By Alan Graham
He was blinded by shrapnel in Vietnam and now uses a seeing-eye dog for assistance to walk to the bus stop or the ferryboat which will take him across the bay to the city. He will take his place on the bench as a superior judge in the halls of justice on Broadway in downtown San Diego.
To watch him as he performs his duties is to not be aware that he is blind because he looks at the case file in front of him. When he speaks to the defendant or the attorneys, he looks directly at them. He is stern when dispensing justice, but he is lenient when it is warranted.
Using his own life as an example, he questions a defendant about his lack of compliance with his probation officer. He tells of his own youth and his companions. “We played football and baseball. We went swimming. If you do things like that, you will stay out of trouble.” He looks down at the files and then directly at the defendant. “I will grant probation to you on the following conditions…” What follows are certainly nothing short of “rules to follow to keep yourself out of jail.” Even the most “Artful Dodger” would never be able to weasel his way out of the maze of conditions set by the judge.
The files he uses are in brail. He looks as though he is reading them but he is simply running his fingers over them. Most people in the courtroom are unaware that he cannot see them at all because he does not act like a blind man.
This formidable gentleman decided to practice law when he became a civilian again. He enrolled with several other blind students. “It was more like an experiment,” he recalls. There was no apparatus in the school to facilitate the visually impaired. No brail law books, no tutorials — so everything had to be cobbled together in order for them to begin their education.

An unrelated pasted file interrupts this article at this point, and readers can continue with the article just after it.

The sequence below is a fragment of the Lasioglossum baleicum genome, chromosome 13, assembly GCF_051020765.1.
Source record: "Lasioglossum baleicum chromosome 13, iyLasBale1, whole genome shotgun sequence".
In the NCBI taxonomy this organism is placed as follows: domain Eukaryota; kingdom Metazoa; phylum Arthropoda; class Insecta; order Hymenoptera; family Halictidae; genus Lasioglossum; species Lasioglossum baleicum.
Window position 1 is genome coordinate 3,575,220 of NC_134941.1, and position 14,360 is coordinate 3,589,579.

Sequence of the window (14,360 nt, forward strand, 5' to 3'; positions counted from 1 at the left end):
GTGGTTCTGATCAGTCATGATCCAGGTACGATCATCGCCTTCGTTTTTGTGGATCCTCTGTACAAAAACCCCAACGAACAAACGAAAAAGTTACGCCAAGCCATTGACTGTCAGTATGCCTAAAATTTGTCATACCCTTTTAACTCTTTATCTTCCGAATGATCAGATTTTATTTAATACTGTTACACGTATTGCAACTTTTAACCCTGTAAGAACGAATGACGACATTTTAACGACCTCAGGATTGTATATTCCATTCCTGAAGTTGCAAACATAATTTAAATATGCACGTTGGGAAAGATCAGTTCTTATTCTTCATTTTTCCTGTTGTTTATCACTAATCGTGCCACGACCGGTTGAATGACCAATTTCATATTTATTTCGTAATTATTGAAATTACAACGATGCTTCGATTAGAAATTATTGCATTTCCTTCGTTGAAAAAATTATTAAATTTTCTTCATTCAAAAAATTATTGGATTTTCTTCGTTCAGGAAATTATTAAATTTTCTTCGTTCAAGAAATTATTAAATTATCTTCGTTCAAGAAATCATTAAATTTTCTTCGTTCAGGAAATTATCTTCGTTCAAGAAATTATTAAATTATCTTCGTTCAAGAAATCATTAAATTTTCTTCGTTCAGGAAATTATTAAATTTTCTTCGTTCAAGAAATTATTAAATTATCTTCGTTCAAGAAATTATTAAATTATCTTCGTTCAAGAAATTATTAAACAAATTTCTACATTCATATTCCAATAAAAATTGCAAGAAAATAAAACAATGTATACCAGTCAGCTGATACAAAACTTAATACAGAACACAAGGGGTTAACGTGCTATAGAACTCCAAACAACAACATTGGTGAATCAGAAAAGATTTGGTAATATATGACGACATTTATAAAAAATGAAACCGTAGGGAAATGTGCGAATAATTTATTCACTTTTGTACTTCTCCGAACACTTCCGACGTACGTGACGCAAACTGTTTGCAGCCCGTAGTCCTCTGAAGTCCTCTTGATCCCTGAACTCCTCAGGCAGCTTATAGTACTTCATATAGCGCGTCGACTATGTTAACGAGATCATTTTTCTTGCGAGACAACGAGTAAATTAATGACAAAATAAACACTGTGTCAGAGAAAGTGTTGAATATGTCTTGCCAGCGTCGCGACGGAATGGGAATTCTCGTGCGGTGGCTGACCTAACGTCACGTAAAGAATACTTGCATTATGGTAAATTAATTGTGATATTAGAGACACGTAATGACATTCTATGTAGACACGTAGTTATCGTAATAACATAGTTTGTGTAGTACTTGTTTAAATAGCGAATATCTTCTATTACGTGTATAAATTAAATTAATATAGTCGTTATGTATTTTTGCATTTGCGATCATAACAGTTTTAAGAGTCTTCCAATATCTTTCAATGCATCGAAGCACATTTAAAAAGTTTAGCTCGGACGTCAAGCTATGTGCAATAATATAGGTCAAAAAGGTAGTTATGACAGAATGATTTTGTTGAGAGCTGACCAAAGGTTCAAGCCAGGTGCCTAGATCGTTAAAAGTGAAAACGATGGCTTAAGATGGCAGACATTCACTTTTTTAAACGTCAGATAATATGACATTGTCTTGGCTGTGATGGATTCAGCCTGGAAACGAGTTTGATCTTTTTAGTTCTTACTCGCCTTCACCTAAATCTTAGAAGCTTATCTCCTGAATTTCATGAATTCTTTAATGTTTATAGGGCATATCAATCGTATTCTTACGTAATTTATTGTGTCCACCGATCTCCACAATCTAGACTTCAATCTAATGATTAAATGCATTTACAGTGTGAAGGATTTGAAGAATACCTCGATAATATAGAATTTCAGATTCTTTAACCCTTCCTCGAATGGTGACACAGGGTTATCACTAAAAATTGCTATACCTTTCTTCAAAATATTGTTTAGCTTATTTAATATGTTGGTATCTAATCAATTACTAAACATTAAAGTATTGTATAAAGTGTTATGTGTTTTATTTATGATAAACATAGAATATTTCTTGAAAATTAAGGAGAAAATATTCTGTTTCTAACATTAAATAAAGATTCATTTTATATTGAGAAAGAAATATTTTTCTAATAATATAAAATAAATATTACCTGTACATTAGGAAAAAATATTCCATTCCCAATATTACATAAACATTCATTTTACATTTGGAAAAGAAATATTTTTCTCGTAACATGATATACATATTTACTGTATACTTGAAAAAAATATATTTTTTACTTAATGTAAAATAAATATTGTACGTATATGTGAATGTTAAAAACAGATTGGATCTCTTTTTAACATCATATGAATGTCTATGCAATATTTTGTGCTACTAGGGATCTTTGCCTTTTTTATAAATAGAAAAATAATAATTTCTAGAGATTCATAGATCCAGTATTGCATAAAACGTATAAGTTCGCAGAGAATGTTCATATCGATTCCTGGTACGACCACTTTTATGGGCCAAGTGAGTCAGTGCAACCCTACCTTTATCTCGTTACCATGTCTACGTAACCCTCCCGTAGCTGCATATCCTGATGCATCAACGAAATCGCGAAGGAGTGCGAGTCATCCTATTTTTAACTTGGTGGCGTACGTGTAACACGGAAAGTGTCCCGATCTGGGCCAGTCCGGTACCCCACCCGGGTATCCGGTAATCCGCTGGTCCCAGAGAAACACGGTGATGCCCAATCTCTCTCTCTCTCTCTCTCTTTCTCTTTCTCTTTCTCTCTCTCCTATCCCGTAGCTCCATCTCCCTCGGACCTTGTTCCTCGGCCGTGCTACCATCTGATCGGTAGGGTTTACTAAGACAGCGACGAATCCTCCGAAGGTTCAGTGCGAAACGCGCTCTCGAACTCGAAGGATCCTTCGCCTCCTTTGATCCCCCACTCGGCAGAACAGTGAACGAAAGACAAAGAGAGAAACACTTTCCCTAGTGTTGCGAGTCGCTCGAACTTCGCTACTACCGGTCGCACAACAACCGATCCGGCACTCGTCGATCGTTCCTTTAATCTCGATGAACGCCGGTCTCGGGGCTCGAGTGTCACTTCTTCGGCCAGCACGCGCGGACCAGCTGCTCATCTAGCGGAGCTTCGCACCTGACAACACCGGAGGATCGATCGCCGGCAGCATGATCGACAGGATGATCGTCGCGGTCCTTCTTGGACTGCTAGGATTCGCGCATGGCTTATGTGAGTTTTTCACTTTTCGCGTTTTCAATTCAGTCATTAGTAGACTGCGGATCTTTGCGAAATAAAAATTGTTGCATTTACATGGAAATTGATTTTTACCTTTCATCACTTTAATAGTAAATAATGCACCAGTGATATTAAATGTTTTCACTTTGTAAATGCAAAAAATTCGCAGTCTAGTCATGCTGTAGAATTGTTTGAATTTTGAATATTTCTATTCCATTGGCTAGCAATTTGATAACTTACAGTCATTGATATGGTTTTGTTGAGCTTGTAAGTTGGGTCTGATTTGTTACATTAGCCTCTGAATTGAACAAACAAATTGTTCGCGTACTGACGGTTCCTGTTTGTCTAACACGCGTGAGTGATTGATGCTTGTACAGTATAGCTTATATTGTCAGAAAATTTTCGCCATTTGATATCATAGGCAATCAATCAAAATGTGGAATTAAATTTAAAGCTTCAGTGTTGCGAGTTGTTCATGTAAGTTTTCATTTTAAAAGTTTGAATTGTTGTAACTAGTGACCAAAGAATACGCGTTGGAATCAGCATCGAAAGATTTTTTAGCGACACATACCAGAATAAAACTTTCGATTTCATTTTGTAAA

All of them proudly passed the bar, and some four decades later, Judge David M. Szumowski still proudly serves the community of San Diego, California.
I asked him about his dog and how they work together. I have often seen him walking to and from work. One morning, he walked past my house and there were some low hanging bushes that hit him in the face. He stopped dead in his tracks, backed up a few steps, and walked at the bushes again. He stopped just when he reached the overgrowth, then spoke sternly to the dog. “Here, here,” he said reaching up and grabbing the branch. He shook it briskly making the dog repeat the maneuver again. This time the dog halted before they reached the spot where the obstruction stood.
I told the judge that I had been standing there when the incident occurred congratulating him on his success with the animal. I trimmed the overhanging offensive palms and I keep my eye on their growth.
After my interview with the judge, and some months since the incident, I returned home to find the very same branches protruding menacingly once again. I will check them more often now. When I do see other obstructions, I tell the owners about the encroachments. The neighbors are all quite happy to comply.
In closing, I asked the judge if there was anything he wanted to say to the public about himself and his dog. He wanted to let people know that his dog is not a pet, but that it is a working dog. “So if you see me on the street, please do not approach me and try to pet my dog.” I have seen parents let children walk up to these loving animals unaware that the animal is decidedly a working dog, once again, certainly not a pet.
Recently, I interviewed a prosecuting attorney who uses a wheel chair. I asked if he had any difficulties with similar situations of access or obstructions in his daily life. Like the judge, he was upbeat and found few obstacles. He simply deals with life as we all do.
It is through these and similar examples that I am acutely aware of how the human spirit can be indefatigable in the face of adversity and how it can prevail with sheer force of will.